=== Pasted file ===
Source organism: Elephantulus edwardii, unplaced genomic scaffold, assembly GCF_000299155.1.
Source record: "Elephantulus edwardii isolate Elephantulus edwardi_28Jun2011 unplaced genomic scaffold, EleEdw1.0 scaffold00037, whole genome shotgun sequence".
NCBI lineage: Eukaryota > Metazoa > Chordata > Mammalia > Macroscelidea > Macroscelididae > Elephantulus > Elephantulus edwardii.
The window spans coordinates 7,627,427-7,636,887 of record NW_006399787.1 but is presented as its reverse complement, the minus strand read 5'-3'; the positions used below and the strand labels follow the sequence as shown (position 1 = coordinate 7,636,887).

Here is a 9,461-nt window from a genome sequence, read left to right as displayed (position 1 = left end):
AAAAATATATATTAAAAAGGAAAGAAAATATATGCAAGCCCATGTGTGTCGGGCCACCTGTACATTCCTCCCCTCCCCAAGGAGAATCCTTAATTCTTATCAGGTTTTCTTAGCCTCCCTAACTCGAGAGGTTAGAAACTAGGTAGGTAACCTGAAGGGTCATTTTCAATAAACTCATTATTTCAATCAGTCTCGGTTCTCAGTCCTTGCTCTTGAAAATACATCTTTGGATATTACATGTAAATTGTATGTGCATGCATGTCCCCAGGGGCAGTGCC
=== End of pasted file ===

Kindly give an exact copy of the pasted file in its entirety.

Source organism: Elephantulus edwardii, unplaced genomic scaffold, assembly GCF_000299155.1.
Source record: "Elephantulus edwardii isolate Elephantulus edwardi_28Jun2011 unplaced genomic scaffold, EleEdw1.0 scaffold00037, whole genome shotgun sequence".
NCBI lineage: Eukaryota > Metazoa > Chordata > Mammalia > Macroscelidea > Macroscelididae > Elephantulus > Elephantulus edwardii.
The window spans coordinates 7,627,427-7,636,887 of record NW_006399787.1 but is presented as its reverse complement, the minus strand read 5'-3'; the positions used below and the strand labels follow the sequence as shown (position 1 = coordinate 7,636,887).

Here is a 9,461-nt window from a genome sequence, read left to right as displayed (position 1 = left end):
AAAAATATATATTAAAAAGGAAAGAAAATATATGCAAGCCCATGTGTGTCGGGCCACCTGTACATTCCTCCCCTCCCCAAGGAGAATCCTTAATTCTTATCAGGTTTTCTTAGCCTCCCTAACTCGAGAGGTTAGAAACTAGGTAGGTAACCTGAAGGGTCATTTTCAATAAACTCATTATTTCAATCAGTCTCGGTTCTCAGTCCTTGCTCTTGAAAATACATCTTTGGATATTACATGTAAATTGTATGTGCATGCATGTCCCCAGGGGCAGTGCC